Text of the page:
Network Computing is part of the Informa Tech Division of Informa PLC

This site is operated by a business or businesses owned by Informa PLC and all copyright resides with them. Informa PLC's registered office is 5 Howick Place, London SW1P 1WG. Registered in England and Wales. Number 8860726.

Thanks To iPhone, Cisco Bugs Are Brought To Light

Cisco posted today a security advisory that addresses ARP broadcast storm
issues that just over a week ago were made spotlight'by Duke University but
received significant media attention because it involved Apple's new iPhone.
The security advisory rounds up three ARP-related bugs (only one of which
was accessible from a regular customer's CCO account, immediately following
the posting, but they now all point to the advisory) and provides rather
short description of the circumstances in which these ARP Storms could
occur. The bugs relate to either inter-controller roaming events or ARP
packet processing by the WLC (Wireless LAN Controllers), one of which
already had a workaround.

The question some may ask is: if this was an issue, why only now, and this
time with the iPhone? Well, one of the issues was related to a fix that was
made in Wireless LAN Controller software version 4.1. But more
interestingly, what's unique about the iPhone is that it is the first truly
mobile mass-consumer Wi-Fi device. Most wireless use is nomadic: the laptop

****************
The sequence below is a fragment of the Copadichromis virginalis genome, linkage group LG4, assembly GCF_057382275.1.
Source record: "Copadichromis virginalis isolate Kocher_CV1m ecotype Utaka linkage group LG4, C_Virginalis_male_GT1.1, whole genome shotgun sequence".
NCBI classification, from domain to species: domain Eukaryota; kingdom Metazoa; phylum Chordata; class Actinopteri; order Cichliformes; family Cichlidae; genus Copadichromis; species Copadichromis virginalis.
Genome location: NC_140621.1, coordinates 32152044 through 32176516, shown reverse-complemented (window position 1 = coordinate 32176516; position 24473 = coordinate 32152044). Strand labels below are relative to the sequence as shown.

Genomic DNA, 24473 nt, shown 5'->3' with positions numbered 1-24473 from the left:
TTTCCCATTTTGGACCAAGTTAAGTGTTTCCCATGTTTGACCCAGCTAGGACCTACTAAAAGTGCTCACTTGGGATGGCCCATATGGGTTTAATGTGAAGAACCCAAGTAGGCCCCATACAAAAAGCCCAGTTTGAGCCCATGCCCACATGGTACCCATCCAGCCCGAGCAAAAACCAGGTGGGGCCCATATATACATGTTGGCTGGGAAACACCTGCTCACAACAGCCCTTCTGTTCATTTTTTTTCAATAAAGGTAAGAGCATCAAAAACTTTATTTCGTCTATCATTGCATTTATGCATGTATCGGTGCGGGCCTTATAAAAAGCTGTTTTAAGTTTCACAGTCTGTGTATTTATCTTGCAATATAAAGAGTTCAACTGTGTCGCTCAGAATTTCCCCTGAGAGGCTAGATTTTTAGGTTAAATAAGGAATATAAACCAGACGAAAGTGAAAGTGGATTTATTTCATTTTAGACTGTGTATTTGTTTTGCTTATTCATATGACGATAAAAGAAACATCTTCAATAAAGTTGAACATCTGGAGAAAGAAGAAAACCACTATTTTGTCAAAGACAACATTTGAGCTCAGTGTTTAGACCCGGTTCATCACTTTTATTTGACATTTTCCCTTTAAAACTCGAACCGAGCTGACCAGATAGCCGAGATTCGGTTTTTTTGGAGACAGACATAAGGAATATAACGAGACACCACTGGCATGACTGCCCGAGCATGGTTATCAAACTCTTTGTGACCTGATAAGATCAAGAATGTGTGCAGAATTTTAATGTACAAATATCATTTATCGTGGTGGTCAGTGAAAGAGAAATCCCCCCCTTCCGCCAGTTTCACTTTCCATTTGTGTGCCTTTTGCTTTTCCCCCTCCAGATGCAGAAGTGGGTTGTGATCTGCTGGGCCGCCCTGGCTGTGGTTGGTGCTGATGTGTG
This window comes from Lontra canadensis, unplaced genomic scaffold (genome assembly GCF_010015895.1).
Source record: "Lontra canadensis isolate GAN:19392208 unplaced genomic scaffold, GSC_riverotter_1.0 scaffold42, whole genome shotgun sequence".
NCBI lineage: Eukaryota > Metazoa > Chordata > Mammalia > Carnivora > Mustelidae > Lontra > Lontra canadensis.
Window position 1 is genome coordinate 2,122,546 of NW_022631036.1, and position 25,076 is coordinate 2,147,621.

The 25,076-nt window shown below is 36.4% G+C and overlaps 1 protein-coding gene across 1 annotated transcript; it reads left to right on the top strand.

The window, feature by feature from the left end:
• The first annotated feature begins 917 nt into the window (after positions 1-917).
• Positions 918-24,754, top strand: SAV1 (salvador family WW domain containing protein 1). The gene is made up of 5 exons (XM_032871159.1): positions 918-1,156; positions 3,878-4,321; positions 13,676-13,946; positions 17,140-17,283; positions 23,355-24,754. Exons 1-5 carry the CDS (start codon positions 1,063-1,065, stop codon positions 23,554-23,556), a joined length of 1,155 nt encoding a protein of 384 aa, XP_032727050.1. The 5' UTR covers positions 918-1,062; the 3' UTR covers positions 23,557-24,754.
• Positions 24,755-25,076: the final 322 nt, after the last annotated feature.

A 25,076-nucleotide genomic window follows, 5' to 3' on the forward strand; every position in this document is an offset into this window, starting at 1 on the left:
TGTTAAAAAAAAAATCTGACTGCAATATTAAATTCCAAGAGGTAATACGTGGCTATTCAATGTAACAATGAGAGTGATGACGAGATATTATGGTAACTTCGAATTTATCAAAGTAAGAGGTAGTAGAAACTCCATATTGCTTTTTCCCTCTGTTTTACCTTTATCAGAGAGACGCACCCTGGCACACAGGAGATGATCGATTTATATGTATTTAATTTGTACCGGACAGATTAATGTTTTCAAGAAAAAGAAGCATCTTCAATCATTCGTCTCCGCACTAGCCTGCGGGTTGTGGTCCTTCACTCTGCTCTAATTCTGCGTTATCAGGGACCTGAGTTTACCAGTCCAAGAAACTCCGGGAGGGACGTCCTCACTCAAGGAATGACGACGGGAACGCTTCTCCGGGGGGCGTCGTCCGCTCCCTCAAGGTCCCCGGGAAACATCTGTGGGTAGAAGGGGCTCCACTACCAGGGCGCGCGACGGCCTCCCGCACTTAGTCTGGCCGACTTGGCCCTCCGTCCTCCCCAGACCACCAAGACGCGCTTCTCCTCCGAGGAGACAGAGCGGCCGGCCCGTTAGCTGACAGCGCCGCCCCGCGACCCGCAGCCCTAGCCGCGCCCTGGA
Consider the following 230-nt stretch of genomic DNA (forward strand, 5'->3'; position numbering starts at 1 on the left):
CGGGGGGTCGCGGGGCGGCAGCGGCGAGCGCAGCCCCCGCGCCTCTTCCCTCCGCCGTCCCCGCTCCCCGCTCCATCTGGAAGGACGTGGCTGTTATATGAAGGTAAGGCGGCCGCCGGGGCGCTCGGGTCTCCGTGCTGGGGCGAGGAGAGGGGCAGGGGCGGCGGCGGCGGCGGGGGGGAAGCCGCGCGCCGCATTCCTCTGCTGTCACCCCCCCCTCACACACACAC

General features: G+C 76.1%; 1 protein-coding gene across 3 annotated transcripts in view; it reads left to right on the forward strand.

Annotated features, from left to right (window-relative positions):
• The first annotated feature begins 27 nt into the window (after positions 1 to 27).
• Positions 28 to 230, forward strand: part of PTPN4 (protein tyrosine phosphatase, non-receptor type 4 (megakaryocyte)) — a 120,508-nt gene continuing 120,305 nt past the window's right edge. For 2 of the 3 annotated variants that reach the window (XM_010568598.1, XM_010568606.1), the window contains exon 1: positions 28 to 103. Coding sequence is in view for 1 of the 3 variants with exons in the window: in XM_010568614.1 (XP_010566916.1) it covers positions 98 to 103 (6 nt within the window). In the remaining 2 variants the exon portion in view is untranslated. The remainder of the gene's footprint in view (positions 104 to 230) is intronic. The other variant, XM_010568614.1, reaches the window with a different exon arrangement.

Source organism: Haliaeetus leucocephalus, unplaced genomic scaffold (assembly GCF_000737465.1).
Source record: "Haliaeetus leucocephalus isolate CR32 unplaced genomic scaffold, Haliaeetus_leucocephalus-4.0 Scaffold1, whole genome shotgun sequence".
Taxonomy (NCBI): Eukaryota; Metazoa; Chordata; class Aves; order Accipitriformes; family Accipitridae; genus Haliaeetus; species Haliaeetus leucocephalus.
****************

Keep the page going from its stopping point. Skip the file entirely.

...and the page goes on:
or table PC is powered on at a specific location, used for a time, and then
hibernated or shut down again. Even those who do use Wi-Fi in a truly
mobile fashion, such as in healthcare, likely restrict their movement within
the context of one wireless controller. An always-on Wi-Fi device, such as
the iPhone, could associate to many APs and through different controllers in
a single day. One of the major benefits of controller-based solutions is
that clients can enjoy session persistence across the entire network, no
matter which access point, controller, or subnet the access point or
controller may be on. That functionality, though, is rather involved, and
for anyone who is familiar with Mobile IP, there is considerable complexity
associated with extending the original network from the home device on to
the foreign device. Because few organizations can build their entire
wireless service on one AP or one controller, vendors must build their
control layer (of which client state maintenance and Layer 3 roaming support
are just two factors) to work between APs (as is the case with Aerohive) or
controllers (as is the case with most of the vendors).

So the iPhone played a part only by bring to light existing bugs in Cisco's
product. And this incident points out that usage of wireless networks
hasn't been as mobile as organizations would think, or that vendors might
suggest. As students, employees, visitors, and consumers begin to use Wi-Fi
in a truly mobile fashion and on a greater scale, more mobility-related bugs
will come to light.

The good news for Cisco customers is that a software fix for the 4.1 train
is available now and for 4.0 and 3.2 by Friday, July 27.

  • 1